Trend #3: The rise of data convergence and “platformization”  

As they seek to improve patient and member experiences and outcomes, health organizations must navigate data complexity across the health IT ecosystem. Issues such as how to converge data – possibly from a wearable device - to help prevent a disease, manage an episodic event or prevent a chronic condition worsening, as well how to gain a true picture of a patient's ongoing healthcare journey through data are just some of the  key issues to consider and manage. 

The way to win this race is to move toward the “platformization” of healthcare, built on the concept of an open, collaborative, secure, and regulatory compliant technology across the healthcare ecosystem. Regardless of where the patient and member journey starts, all parties - patients, members, clinical care management teams, pharmacies, behavioral health experts, etc. - must collaborate and have comprehensive, real-time visibility into this data. From treatment plans to healthcare services, electronic records to billing cycles – all steps must be synchronized to reduce costs while improving outcomes for everyone involved. 

The Key to Enabling Successful Transformation   

To enable successful transformation, healthcare organizations, and particularly those in the payer community, must leverage next-gen platforms that help empower their employees and the entire enterprise. This means prioritizing investments in open, API-enabled, AI-powered cloud communications, collaboration, and contact center solutions, with the goal of keeping patients and members engaged and employees connected and motivated.

Avaya, a global leader in solutions to enhance and simplify communications and collaboration, provides healthcare providers and payers across the globe with digital, communication, collaboration and contact center solutions through Avaya OneCloudTM, an AI-powered, multi-cloud experience platform.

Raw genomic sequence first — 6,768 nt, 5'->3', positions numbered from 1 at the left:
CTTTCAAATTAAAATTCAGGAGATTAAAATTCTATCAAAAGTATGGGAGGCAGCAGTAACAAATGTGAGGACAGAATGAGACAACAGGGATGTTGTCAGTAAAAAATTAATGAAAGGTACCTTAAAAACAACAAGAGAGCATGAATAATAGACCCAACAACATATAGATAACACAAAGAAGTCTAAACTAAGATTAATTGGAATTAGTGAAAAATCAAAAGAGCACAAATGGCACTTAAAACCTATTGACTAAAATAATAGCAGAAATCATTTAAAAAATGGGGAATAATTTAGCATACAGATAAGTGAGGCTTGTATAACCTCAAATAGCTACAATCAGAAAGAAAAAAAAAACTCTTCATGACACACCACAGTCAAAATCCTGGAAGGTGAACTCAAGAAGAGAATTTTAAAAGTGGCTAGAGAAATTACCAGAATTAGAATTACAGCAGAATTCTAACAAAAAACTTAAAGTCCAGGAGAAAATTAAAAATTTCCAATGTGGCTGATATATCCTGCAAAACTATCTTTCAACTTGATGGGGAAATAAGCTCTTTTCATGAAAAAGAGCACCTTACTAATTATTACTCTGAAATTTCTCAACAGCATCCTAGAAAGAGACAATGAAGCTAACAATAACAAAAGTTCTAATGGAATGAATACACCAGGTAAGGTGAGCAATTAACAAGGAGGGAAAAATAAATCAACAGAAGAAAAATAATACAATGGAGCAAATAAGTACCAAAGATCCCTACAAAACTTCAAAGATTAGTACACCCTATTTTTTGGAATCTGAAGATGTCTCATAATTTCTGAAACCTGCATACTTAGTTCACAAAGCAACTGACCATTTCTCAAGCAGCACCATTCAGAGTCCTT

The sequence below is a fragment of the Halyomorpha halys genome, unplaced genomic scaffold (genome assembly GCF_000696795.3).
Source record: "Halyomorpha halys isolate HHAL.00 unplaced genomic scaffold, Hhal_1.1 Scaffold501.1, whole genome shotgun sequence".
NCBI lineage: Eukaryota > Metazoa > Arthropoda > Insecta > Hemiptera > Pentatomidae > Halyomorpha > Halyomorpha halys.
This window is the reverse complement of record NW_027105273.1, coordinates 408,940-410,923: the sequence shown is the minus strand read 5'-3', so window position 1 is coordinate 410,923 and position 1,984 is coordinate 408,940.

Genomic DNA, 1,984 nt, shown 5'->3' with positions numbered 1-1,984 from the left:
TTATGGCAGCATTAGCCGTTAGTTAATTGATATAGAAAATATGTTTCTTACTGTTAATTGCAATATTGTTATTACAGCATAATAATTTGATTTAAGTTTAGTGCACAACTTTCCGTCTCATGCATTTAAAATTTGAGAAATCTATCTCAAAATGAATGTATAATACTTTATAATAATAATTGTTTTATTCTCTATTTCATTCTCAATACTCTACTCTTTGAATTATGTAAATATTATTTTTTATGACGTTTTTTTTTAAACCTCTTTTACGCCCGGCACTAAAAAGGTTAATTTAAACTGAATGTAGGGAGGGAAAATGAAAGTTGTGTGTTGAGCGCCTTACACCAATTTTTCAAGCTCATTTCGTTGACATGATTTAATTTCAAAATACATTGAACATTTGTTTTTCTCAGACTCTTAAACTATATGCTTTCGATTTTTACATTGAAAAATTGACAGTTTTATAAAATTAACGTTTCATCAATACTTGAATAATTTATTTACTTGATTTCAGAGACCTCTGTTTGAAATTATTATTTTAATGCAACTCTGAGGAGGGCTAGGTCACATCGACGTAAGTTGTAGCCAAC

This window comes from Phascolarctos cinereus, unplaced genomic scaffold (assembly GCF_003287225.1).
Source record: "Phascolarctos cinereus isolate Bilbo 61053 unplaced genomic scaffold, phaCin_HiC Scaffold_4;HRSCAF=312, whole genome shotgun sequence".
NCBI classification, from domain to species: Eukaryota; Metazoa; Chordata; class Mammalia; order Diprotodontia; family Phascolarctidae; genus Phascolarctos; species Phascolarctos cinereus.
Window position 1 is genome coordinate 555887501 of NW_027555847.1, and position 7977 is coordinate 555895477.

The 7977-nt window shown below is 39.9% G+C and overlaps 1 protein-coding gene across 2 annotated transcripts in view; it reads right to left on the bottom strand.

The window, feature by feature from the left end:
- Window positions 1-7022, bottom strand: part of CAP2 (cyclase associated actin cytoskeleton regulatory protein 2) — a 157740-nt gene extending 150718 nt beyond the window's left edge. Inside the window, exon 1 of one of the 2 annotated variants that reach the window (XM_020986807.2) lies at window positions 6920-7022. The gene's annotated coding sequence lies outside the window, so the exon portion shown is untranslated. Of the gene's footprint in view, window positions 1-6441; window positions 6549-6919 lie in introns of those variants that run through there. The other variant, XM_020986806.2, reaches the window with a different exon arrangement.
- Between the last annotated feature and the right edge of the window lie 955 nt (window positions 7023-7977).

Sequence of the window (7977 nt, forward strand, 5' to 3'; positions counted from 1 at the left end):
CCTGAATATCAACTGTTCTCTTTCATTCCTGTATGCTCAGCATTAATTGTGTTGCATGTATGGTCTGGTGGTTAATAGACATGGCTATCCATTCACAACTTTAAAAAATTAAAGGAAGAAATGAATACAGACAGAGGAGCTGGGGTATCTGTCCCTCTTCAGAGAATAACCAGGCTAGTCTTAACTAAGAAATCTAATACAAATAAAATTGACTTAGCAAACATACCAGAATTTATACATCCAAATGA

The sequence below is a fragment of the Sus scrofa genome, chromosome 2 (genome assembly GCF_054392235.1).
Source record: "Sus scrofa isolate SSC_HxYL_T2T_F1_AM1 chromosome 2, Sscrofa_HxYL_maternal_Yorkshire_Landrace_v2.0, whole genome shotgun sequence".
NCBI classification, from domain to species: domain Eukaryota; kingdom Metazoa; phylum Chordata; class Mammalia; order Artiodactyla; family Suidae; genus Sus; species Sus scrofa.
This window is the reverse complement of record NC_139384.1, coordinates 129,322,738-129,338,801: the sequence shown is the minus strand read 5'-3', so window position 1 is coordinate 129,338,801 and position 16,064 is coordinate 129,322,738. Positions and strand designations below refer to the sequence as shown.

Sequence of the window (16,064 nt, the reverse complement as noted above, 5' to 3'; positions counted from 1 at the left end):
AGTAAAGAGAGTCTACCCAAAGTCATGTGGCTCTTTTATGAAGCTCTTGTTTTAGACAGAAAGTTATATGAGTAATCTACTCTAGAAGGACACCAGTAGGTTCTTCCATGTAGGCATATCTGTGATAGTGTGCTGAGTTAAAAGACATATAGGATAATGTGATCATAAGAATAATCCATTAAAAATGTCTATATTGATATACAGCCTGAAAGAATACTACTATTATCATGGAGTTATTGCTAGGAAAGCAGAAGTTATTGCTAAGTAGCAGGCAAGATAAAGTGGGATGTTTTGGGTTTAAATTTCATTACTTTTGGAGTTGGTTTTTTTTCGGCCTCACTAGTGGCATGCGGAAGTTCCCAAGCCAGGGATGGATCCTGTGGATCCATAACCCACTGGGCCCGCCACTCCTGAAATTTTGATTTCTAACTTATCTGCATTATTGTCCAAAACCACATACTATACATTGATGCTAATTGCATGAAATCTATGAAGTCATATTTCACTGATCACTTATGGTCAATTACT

Here are some of our customers benefiting from Avaya Healthcare Solutions:

If you missed the webinar, click here for more insights, outlooks, and examples of digital transformation capabilities available to the healthcare payer community today.

60% of Healthcare Payers are Accelerating IT Modernization: Here’s Where We’re Headed

Kannan Sreedhar

For over 30 years, Kannan has participated in the evolution of IT technology with significant experience in leading strategy and business development activities and designing and implementing a broad range of growth initiatives across multiple industry segments. He has an avid interest in driving entrepreneurship and fostering economic development through collaboration between entrepreneurs, universities, research institutions and governments. 

Kannan holds a MS in Computer Science from the University of Oklahoma and an MBA from Duke University's Fuqua School of Business.